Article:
This feature was previously published on the Build Healthy Places Network blog and was written by Jeni Miller.
Frequently, the neighborhoods where many residents grapple with poor health are the very same places where many people are living in poverty. And yet, too often, efforts to address health and those to address poverty are working in silos. Our new case study series shows how community developers working in low-income neighborhoods are integrating health into their projects in ways that are making a real difference in the lives of low-income residents.
Our case studies examine how the project came to be, who the key partners have been, and what kind of financing it took to make it happen. We ask about key turning points in the project, and we explore the outcomes being measured.
We also spell out how each site is addressing social determinants of health because, as the evidence continues to show, health is not just about going to the doctor. It is rooted in the conditions where we live, learn, work, and play.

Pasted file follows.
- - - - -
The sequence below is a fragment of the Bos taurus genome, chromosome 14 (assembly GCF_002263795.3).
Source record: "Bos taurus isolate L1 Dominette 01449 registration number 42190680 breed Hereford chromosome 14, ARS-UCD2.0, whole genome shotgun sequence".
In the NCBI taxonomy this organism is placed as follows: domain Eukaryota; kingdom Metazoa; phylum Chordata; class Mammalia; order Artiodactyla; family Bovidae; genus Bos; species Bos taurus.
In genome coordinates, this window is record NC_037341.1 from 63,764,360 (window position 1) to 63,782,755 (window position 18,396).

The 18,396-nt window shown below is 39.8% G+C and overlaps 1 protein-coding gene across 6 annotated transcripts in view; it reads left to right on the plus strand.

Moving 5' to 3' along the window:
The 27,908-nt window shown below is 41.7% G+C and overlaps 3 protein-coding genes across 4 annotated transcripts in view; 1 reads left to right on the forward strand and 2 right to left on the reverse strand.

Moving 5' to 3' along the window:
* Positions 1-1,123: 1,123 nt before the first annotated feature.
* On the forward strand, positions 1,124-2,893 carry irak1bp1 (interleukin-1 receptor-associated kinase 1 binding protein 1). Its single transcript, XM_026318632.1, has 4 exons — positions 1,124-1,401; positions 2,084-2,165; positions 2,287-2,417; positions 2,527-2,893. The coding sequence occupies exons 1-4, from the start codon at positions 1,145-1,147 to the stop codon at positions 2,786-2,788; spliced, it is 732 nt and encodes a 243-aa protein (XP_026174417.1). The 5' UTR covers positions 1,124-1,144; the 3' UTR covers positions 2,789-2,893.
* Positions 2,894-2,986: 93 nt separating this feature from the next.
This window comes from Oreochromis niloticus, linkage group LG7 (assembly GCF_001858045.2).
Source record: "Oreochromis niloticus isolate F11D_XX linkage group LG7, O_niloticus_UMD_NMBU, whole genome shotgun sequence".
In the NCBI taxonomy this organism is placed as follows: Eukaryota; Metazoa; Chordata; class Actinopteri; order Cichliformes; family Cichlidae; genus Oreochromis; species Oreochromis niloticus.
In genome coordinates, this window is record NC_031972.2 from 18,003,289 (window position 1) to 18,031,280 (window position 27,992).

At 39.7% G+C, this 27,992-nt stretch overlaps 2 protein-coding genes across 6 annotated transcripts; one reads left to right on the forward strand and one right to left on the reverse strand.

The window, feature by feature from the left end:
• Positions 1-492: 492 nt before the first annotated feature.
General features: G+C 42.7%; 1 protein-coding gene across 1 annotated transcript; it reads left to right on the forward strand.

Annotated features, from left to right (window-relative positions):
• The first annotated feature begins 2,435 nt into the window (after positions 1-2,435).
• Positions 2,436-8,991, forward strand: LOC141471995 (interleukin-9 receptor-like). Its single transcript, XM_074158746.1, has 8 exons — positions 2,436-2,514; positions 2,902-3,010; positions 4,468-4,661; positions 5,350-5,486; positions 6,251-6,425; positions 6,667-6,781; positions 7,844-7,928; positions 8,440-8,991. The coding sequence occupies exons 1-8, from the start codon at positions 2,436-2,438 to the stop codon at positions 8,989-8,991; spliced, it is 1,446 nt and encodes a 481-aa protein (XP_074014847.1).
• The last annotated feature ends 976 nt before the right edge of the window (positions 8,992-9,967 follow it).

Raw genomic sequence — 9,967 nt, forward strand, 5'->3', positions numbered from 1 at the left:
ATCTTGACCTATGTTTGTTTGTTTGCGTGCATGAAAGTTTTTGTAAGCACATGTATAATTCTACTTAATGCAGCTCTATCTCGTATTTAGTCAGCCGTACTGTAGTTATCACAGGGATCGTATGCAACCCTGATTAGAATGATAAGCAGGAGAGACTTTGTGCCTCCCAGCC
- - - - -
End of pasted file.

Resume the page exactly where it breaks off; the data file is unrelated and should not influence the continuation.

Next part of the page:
In these first four case studies, you can learn:
- How for-profit developers in St. Paul partnered with a social service agency to renovate an apartment complex that supports refugee and new immigrant families.
- What exciting new programming is emerging as a major Philadelphia hospital partners with the city to build a health and literacy complex.
- How a group in New Orleans puts top-notch early childhood education at the center of its approach to improving neighborhood health and wellbeing.
- And how, in one of the most disadvantaged neighborhoods in Oakland, a community developer convened a partnership of residents and organizations to think—and build—strategically, to keep housing affordable while improving health and well-being.
The mission of the Build Healthy Places Network is to catalyze and support collaboration across the health and community development sectors, together working to improve low-income communities and the lives of people living in them. Community Commons is proud to be a part of MeasureUp, a microsite of resources and tools to help you measure and describe your programs’ impact on families and communities and on factors related to health.
Feature photo credit: Twin Cities LISC